Wait a minute, did she say preserved seafood?! Preserved local NC seasonal seafood?! Yep, you read that correctly. Cured, smoked, fermented, pickled, dried, confit’ed seafood. Last Wednesday I was lucky enough to attend Piedmont Restaurant‘s winter edition of their Seasons of the Sea Dinner. In collaboration with Raleigh’s Locals Seafood and NC Catch, Piedmont’s Executive Chef John May and Executive Chef Justin Burdett of Local Provisions in Asheville joined forces to create an astonishing multi-course seafood tasting menu highlighting seven different food preservation techniques. Even this seafood hesitant girl couldn’t pass up an offer as enticing as this… oh, and did I mention the funky wine pairings by Piedmont’s animated general manager Crawford Leavoy, duh!?
Not only did I meet some awesome new lady friends (!!), but this seafood-themed dinner completely expanded my narrow view of seafood, in particular preserved seafood. “We focused on manipulating things in interesting ways so to get that preservation experience”, says Piedmont’s chef May in explaining the inspiration for the evening. While presentation, taste, and “wow-value” was an obvious goal, the major aim of this dinner was education on the “mentality of how you would have eaten before you could go to just go to the grocery store everyday…”, stated May.
First up, a mild cured tilefish atop roasted red beets, textured oats (almost acting as a bread, providing a nice elemental texture) and finished with a dill creme fraiche sauce. Course two came with a sweet story of how Chef May met his wife in a diner and the famed tuna salad: a rich bluefish “old fashion” tuna confit salad served with tiny micro-greens, herbs, carrots, seeds, and topped with “just a potato chip”, a damn tasty Old Bay dusted potato chip. The third tasting featured my most familiar preservation method, a salt brined pickled clam accompanied by a salt and smokey country ham, a charred sweet potato latke (think amazing crunchy crouton) garnished with adorable lettuce flowers.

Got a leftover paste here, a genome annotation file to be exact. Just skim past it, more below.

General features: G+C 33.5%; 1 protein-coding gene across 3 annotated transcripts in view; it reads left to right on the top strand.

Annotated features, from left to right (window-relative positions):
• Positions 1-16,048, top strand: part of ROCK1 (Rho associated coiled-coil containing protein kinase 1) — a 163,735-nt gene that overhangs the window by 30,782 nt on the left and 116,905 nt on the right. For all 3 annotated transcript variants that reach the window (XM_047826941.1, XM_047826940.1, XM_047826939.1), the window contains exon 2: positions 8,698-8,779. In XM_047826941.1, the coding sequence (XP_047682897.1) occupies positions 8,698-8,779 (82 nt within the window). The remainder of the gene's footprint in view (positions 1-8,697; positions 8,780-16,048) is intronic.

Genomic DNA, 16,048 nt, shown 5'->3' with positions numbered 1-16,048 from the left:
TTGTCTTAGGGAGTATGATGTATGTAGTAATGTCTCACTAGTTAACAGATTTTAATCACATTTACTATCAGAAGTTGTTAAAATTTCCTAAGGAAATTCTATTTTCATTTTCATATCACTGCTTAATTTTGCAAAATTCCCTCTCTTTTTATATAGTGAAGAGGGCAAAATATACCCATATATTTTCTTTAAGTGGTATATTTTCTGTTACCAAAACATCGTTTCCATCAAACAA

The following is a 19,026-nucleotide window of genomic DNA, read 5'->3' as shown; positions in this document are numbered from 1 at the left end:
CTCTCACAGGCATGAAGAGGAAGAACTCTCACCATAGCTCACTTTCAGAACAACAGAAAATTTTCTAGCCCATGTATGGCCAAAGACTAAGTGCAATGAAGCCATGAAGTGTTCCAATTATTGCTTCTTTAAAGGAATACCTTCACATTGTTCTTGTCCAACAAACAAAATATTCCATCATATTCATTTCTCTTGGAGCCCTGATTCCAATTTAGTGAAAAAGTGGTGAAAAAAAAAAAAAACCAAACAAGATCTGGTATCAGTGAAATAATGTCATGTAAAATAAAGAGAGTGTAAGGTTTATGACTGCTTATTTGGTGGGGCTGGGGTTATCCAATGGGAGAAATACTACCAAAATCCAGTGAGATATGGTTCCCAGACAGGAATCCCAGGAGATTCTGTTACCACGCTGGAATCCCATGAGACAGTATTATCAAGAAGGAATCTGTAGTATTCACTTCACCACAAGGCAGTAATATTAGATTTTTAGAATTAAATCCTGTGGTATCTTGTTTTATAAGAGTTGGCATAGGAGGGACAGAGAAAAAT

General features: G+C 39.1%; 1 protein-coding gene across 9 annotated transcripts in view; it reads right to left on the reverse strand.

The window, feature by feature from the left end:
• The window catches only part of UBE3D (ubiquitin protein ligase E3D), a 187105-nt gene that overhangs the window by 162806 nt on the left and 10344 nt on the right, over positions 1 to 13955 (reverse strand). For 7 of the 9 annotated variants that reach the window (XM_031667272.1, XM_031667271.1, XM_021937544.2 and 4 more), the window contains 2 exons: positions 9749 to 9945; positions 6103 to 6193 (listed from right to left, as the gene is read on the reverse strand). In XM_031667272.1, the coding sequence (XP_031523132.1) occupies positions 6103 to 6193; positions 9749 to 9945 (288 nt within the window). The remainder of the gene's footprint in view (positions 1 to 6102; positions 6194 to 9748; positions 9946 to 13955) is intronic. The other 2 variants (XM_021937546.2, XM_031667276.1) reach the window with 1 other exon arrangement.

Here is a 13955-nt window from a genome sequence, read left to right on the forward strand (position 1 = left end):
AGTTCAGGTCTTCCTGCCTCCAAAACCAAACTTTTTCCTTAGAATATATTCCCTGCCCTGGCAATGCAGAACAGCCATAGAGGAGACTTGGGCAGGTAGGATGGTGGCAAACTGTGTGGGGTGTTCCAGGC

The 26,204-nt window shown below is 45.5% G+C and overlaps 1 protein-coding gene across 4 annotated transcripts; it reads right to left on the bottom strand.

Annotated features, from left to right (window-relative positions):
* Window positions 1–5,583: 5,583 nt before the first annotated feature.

My favorite dish of the night, awarded by me for both taste and presentation, was the fourth feature: a “fish moved into the country ham family, brined, cured, and smoked for weeks”- a smoked swordfish. The flavor reminded me of childhood, almost like bologna, but in a good way. Served with fresh shallots, carrot, and pretzel crumbs. Next, poached oysters from Wilmington, NC served with a fermented kimchi broth… if you’re familiar with my day job you’ll know why I asked my fellow table-mates for their notes: “cool succulent, pillow like oysters!” Last but not least, the “most delicious piece of fish you can have, a mixture of cheeks!” served with seafood stock, cornbread crumbs, and dried bottarga (dried roe sacks), “the sound of searing that you’re hearing, it’s like bacon in the evening…”, narrated Piedmont’s Leavoy. 🙂
Many thanks to everyone involved in making the evening possible. It is truly great to see excitement for traditional food preservation methods in the Triangle region. I’m looking forward to checking out more of Piedmont’s preserved foods (pickles) in the coming seasons.